We got to bring Daniel home from the NICU yesterday! He's still on oxygen, but apparently it's common in Colorado for babies to go home from the NICU on oxygen (altitude and all that.) We have a home visit from a nurse this afternoon and our first pediatrician's visit on Monday. Hopefully he won't have to be on oxygen for too long, (he's currently at the lowest setting) but it's up to the pediatrician to decide when he'll come off.

Check out all that hair! The nurses all loved it. We're 3 for 3 on babies with a bunch of hair.

Ready to leave (in my St. Patrick's Day green):

Don't you just want to nibble on those cheeks?! I do.

Thursday, March 15, 2012


"There are far, far better things ahead than any we leave behind." ~C. S. Lewis

Shortly after delivery we were given a diagnosis which was confirmed by chromosome testing yesterday afternoon: Daniel has Down Syndrome.

He is currently in the NICU, but we're hoping to have our sweet baby boy home with us as soon as possible.

Monday, March 12, 2012

He's here!

Daniel Edward van de Boogaard born was born yesterday afternoon at 1:44 pm.

7 lbs 13.3 oz, 21 inches long

More posts soon.

Saturday, March 10, 2012

38 weeks

Still pregnant over here. I had my 38 week check up on Thursday and things still look okay. The swelling is worse but not bad enough that my doctor is worried. A little protein in my urine but my blood pressure is still good. (And I guess high blood pressure is the biggest worry anyway.)

This is one of the 5 shirts I have the cover my entire belly (including that swollen bottom part) and my legs are so swollen that the only pants I fit into are a pair of black maternity pajama pants (that should be loose fitting, but definitely aren't.)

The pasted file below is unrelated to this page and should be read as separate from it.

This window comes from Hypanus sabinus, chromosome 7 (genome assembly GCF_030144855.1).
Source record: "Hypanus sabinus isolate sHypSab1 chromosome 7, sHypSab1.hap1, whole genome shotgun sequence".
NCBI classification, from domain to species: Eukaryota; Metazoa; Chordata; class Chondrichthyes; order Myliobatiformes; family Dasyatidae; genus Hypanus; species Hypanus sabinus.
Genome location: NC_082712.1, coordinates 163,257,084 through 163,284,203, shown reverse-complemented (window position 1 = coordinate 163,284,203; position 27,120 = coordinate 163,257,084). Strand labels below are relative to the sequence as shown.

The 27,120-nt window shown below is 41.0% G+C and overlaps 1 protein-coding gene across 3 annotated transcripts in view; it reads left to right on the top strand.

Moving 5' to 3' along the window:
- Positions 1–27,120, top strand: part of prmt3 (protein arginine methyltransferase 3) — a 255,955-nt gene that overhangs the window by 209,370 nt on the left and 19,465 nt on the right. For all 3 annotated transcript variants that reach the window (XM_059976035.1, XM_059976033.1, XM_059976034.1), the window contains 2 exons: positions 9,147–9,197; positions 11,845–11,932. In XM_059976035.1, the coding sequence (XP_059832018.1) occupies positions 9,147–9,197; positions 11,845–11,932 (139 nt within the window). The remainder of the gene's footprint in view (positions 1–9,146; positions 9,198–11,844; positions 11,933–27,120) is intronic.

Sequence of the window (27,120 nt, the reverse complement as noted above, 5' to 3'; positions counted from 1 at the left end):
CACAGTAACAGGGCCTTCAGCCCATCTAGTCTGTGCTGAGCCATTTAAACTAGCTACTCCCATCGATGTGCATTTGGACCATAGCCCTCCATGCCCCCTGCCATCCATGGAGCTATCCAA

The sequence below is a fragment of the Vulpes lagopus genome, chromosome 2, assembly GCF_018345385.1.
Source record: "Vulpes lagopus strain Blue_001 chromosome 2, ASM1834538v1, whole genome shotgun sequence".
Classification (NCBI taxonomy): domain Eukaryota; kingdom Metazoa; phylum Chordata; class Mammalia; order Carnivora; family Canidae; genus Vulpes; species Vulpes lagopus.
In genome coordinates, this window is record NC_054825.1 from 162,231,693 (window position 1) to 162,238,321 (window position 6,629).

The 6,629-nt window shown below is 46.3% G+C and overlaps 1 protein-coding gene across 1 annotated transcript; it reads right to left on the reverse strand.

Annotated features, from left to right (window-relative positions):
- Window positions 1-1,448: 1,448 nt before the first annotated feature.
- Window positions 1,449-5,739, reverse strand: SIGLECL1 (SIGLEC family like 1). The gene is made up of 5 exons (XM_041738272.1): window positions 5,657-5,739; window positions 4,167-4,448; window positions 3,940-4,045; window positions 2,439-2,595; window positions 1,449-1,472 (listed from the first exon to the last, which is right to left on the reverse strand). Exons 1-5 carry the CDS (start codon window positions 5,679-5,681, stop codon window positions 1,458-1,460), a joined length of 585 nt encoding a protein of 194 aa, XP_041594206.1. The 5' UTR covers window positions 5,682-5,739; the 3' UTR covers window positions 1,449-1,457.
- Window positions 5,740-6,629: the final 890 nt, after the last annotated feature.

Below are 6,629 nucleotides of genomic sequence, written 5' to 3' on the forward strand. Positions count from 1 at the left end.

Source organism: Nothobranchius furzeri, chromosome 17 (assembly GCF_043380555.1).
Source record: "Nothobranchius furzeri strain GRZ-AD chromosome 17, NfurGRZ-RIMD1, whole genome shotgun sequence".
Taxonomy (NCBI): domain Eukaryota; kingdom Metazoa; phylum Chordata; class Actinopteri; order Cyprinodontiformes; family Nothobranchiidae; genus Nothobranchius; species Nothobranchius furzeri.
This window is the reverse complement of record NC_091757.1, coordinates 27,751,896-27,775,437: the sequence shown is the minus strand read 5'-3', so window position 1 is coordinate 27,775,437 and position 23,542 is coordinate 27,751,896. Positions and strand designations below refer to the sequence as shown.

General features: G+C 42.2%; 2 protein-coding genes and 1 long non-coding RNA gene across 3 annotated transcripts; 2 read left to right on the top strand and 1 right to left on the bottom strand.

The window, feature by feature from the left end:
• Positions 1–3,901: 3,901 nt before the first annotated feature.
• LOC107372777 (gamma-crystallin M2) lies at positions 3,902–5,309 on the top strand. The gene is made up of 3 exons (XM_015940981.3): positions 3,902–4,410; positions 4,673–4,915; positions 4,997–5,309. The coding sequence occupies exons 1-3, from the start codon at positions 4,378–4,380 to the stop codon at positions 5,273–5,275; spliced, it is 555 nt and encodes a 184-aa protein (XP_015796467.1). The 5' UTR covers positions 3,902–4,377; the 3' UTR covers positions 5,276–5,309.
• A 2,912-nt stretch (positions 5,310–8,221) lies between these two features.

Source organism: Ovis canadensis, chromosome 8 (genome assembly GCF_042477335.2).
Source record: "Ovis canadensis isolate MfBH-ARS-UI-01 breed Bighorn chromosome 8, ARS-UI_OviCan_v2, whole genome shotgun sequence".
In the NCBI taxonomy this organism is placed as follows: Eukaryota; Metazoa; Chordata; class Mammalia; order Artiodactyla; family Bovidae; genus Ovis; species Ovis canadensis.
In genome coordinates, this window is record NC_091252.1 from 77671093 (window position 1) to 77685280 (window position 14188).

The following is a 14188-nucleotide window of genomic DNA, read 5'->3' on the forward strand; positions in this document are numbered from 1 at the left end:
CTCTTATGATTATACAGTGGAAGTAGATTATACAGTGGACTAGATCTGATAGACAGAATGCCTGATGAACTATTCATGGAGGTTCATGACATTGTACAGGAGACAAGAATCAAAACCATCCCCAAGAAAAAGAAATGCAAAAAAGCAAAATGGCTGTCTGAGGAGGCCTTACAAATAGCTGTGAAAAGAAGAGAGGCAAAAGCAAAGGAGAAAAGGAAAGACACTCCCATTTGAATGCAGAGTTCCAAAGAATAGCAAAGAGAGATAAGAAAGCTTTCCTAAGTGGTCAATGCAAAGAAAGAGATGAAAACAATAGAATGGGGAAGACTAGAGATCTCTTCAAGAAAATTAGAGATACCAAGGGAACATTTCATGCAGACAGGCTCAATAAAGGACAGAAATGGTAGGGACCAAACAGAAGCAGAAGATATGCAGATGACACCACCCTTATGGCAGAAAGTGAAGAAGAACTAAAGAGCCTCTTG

For those of you interested in the TMI part of the end of pregnancies: First cervix check was Thursday and I'm 3 cm dilated and 50% effaced and she stripped my membranes (I asked her to.) I've been having contractions on and off since then but nothing serious yet. Really hoping it will kick in soon though!

Monday, March 5, 2012

What the kids think about baby #3

You guys, I wish you could see how excited Kalena is for this new baby. She is seriously thrilled. She says good morning and goodnight to him every day; she kisses my belly any time she kisses me; she tells him she wants to meet him soon. It is all just adorable. Also, for a long time she thought she'd be able to see him as my belly got bigger, so she kept lifting up my shirt to look. I explained several times that she wouldn't be able to see him until he was actually BORN, and I think she finally got it.

She likes to point out to me that my belly is getting bigger because the baby is getting bigger. And she understands that I do certain things because I'm pregnant, which I didn't think she would be old enough to get. For instance, she knows I eat certain things (eggs, nuts, etc) because "they're good for the baby" (and my gestational diabetes.) She knows I check my blood sugar to "make sure the baby is okay" (aka, my blood sugar is at a good level.) And last time I went to the doctor she didn't want me to go because she thought it meant something was wrong with the baby. She kept telling me the baby was okay and I didn't need to go to the doctor. She was fine after I explained that the doctor was just checking on him.

She promises that she'll be helpful (she usually is) and that she'll love him (I'm sure she will.) And all this is good because Will? Does not think I'm having a baby. If you point to my belly and say, "What's in there? A baby?" He'll say, "No! DINOSAUR!" Every. Single. Time. I'm hoping the transition won't be too hard on him.